10. Also at the Cube, the regulator will continue to deploy its new powers to fine solicitors and firms up to £25,000. This power could be extended further by the Economic Crime Bill presently going through parliament. The SRA will also reveal early in 2023 how it expects to report such cases, amid concern that fewer detail will be given than is customary for the Solicitors Disciplinary Tribunal. We can also expect fewer cases to be sent on to the SDT – which may be welcome relief given the tribunal has to relocate next year after a costly dispute with its landlord.

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11. The Legal Services Board will want to see greater efforts relating to transparency and ongoing competence from the frontline regulators. There could be further requirements regarding the information firms have to provide and possibly a new regime for continuing professional development, after the oversight regulator warned earlier this year that current checks on solicitors’ competence are ‘out of step with public expectations’. The SRA and other regulators have been told to introduce new measures in the next year.

12. A boosterish report from lobby group TheCityUK this week noted that top-100 firms have grown their revenues 50% over the last decade. But as the economy slides, the mid- and post-pandemic boom may be subsiding. The magic circle, meanwhile, is in danger of becoming  ‘a training service for the leading (and much more profitable) US firms, gradually surrendering their “brand charisma”’. That’s according to former Slaughter and May senior partner Christopher Saul. Will one of the quintet take the plunge and consider a stockmarket flotation in 2023? They are more likely to emulate the accountants and spin off discrete practices or offices, reckons Saul.

Gavin Tyler

13. Can we expect a partial ceasefire in the much talked-about ‘war for talent’? Gavin Tyler (pictured, right), managing partner of Tunbridge Wells and London firm Cripps, said: ‘Over the last two years it has been very difficult to recruit into our regional office in Tunbridge Wells given its proximity to London. As always, recruitment will be driven by the biggest firms. If they reduce hiring or look to shed some staff we will continue to face challenges, mainly on salaries. Our people value proposition focuses on the additional benefits of working for a firm like ours which can offer far more than a competitive salary.’

14. Those fringe benefits increasingly include hybrid working, which is here to stay. Almost half of lawyers working in large law firms are willing to walk away if told they have to attend the office full-time, according to a survey carried out this summer. Said Cripps’ Tyler: ‘The challenge for firms like ours is not so much people wanting to work full-time from home, but finding the right balance between office and home working. It is not a generational contrast, with older managers seeking higher office attendance, but how we establish the greatest efficiencies for the business and support our clients, while recognising that our people want and need new ways of working. We will continue to experiment with many different models.’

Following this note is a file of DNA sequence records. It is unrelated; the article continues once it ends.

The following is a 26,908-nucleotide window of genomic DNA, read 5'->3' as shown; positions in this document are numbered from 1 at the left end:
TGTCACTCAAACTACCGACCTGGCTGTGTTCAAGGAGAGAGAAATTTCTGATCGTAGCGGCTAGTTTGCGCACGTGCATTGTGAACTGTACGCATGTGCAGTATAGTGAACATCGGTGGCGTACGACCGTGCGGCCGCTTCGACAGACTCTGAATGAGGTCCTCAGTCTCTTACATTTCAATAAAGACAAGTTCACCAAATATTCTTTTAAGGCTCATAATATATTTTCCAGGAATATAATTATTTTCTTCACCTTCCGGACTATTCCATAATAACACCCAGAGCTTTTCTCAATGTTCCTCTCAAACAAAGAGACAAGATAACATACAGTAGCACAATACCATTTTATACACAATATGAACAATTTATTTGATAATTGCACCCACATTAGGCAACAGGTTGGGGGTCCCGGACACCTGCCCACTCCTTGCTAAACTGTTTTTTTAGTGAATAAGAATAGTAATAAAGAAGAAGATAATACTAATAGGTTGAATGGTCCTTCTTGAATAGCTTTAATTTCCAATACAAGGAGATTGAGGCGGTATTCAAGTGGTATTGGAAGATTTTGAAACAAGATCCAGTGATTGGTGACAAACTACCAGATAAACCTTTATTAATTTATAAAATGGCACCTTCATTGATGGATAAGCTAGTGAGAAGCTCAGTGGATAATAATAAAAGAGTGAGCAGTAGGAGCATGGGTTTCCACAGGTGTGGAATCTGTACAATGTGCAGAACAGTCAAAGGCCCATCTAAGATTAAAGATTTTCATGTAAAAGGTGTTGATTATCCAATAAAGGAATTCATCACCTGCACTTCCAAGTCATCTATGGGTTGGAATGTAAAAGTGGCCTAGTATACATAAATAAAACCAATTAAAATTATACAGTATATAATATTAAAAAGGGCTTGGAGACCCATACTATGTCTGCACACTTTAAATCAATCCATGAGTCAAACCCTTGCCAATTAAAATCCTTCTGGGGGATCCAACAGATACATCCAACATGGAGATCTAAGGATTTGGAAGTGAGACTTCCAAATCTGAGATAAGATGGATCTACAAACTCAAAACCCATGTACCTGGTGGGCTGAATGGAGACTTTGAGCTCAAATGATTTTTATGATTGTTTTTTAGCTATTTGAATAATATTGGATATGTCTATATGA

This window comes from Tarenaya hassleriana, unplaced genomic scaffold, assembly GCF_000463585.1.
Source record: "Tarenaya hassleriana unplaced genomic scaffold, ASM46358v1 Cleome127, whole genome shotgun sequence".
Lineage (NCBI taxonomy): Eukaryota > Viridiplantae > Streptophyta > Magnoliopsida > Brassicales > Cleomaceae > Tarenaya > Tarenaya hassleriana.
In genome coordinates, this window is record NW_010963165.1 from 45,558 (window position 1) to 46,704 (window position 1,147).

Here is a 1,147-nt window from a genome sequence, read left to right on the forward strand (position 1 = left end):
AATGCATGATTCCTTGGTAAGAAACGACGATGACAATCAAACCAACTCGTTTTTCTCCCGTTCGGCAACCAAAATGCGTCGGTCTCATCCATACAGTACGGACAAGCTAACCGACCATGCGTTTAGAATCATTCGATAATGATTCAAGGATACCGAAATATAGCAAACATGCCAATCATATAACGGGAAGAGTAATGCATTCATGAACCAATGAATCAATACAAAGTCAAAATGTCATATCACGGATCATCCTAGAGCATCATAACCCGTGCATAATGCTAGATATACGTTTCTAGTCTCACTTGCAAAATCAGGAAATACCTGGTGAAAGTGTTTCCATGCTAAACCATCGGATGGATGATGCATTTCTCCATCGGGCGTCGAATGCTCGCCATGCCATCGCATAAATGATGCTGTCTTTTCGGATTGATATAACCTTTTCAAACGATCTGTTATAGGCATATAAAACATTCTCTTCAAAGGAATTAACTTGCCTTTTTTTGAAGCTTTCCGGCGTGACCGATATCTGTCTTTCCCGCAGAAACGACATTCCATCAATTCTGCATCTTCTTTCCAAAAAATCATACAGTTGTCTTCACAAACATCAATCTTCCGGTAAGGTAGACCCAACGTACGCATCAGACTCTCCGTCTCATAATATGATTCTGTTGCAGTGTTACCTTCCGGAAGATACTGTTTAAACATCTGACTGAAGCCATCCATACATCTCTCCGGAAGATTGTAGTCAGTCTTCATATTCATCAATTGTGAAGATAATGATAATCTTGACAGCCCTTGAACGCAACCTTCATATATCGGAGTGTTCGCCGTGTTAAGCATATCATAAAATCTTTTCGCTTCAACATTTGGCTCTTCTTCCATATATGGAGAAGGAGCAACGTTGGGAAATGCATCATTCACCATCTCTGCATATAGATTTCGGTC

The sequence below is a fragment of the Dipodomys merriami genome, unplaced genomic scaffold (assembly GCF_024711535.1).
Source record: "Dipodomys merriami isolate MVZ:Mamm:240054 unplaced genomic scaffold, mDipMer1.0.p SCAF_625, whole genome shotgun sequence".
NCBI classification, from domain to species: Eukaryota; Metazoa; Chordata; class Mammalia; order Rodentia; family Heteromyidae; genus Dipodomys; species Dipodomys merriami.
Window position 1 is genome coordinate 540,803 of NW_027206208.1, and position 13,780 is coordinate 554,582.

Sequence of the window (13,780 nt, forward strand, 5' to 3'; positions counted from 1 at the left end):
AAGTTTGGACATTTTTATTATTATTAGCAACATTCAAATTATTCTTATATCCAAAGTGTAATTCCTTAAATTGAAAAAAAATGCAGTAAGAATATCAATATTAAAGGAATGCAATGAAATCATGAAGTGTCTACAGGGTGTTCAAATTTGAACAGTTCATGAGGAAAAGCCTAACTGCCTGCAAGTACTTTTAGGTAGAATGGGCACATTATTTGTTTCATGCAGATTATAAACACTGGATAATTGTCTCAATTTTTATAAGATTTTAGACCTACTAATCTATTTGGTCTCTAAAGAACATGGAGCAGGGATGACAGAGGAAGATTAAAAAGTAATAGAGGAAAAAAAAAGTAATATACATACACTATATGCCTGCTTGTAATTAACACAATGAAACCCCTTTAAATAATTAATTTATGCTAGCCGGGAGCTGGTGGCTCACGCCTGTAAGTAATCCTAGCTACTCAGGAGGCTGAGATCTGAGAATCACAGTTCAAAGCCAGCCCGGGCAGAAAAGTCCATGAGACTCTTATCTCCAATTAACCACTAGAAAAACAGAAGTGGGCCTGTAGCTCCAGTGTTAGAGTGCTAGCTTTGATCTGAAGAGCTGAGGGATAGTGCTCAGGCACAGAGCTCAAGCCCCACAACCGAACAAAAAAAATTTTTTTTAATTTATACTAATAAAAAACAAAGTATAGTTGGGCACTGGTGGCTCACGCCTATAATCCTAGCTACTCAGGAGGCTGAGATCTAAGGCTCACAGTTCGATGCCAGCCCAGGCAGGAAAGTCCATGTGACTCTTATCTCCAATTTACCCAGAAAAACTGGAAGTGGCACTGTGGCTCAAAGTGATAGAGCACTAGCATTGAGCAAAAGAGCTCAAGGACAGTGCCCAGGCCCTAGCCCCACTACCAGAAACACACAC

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Vijay Parikh

15. Qualified lawyers do seem likely to remain in short supply, for now at least, according to Vijay Parikh (pictured, left), managing partner at  London firm Harold Benjamin. ‘Many experienced lawyers have left the traditional law firms in favour of consultancy-based businesses such as Taylor Rose or Keystone Law,’ he noted. ‘Therefore the traditional law firms face challenges of recruiting lawyers to fill senior or head of department or team leader roles. Furthermore, those lawyers who are two- to three-year qualified and qualified through Covid may not have the one-to-one training or experience necessary to deal with certain challenges. The burden on more senior, experienced lawyers is more significant today than ever before.’

16. That may be good news for practitioners seeking decent pay rises. ‘It is imperative that law firms retain staff. The costs of replacement, training and downtime will outstrip any inflationary pay increases that may be required to retain talent,’ stressed Parikh.

17. On to a hardy perennial – professional indemnity insurance. The legal profession has experienced brutal market conditions in recent years with surging premiums, a lack of appetite from existing insurers to take on new clients, and an absence of new providers. However, broker Miller detects signs of more positive conditions in its latest market report. ‘The October renewal period saw measured relief from the extreme pricing pressure endured by some law firms in recent years, and a positive shift in attitude from insurers to engage,’ said Miller. ‘However, insurers remain extremely selective. Rate decreases were rare for firms, however increases were much less severe and showed true signs of stabilising.’

18. Despite – and sometimes, because of – sanctions, cases involving wealthy Russians will continue to feature in the commercial courts. However a six-week hearing listed for January may be one of the last of its kind in terms of scale. Gorbachev v Guriev is the largest in a series of legal claims surrounding the ownership of PhosAgro, a Moscow fertiliser company once owned by Mikhail Khodorkovsky, a prominent critic of Vladimir Putin who is now in exile.

19. And finally. LawTech will continue to be a hot area of development, though we can expect to see consolidation in the market as investors in startups begin expecting to see profits. In other tech news, a new ‘delivery partner’ will take on the government-funded LawTechUK programme in April following the re-procurement of TechNation’s contract. The initiative’s next phase has £3m to spend over two years: expect a focus on access to justice. Meanwhile, in September, the Solicitors Regulation Authority and Law Society will start work on a project to explore ways to increase the use of technology-enabled dispute resolution. The SRA is being funded with £119,691 from the latest round of the business department’s ‘Regulators Pioneer Fund’.